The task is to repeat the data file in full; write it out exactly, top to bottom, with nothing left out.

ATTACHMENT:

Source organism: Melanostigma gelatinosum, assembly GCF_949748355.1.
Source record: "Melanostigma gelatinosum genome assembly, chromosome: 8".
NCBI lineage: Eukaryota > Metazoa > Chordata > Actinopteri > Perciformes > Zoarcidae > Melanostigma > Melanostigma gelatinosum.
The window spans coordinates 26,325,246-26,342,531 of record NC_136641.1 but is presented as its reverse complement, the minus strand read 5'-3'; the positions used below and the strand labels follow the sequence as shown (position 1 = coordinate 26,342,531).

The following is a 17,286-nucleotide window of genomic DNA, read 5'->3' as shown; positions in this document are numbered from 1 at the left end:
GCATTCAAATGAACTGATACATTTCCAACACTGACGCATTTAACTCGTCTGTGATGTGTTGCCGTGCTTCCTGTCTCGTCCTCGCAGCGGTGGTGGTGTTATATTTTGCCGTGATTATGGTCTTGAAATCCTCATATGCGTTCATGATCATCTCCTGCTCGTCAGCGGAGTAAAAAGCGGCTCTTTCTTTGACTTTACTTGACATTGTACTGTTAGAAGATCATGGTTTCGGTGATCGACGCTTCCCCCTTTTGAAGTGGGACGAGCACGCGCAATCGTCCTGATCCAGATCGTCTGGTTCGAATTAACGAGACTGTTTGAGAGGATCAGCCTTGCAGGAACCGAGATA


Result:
Source organism: Melanostigma gelatinosum, assembly GCF_949748355.1.
Source record: "Melanostigma gelatinosum genome assembly, chromosome: 8".
NCBI lineage: Eukaryota > Metazoa > Chordata > Actinopteri > Perciformes > Zoarcidae > Melanostigma > Melanostigma gelatinosum.
The window spans coordinates 26,325,246-26,342,531 of record NC_136641.1 but is presented as its reverse complement, the minus strand read 5'-3'; the positions used below and the strand labels follow the sequence as shown (position 1 = coordinate 26,342,531).

The following is a 17,286-nucleotide window of genomic DNA, read 5'->3' as shown; positions in this document are numbered from 1 at the left end:
GCATTCAAATGAACTGATACATTTCCAACACTGACGCATTTAACTCGTCTGTGATGTGTTGCCGTGCTTCCTGTCTCGTCCTCGCAGCGGTGGTGGTGTTATATTTTGCCGTGATTATGGTCTTGAAATCCTCATATGCGTTCATGATCATCTCCTGCTCGTCAGCGGAGTAAAAAGCGGCTCTTTCTTTGACTTTACTTGACATTGTACTGTTAGAAGATCATGGTTTCGGTGATCGACGCTTCCCCCTTTTGAAGTGGGACGAGCACGCGCAATCGTCCTGATCCAGATCGTCTGGTTCGAATTAACGAGACTGTTTGAGAGGATCAGCCTTGCAGGAACCGAGATA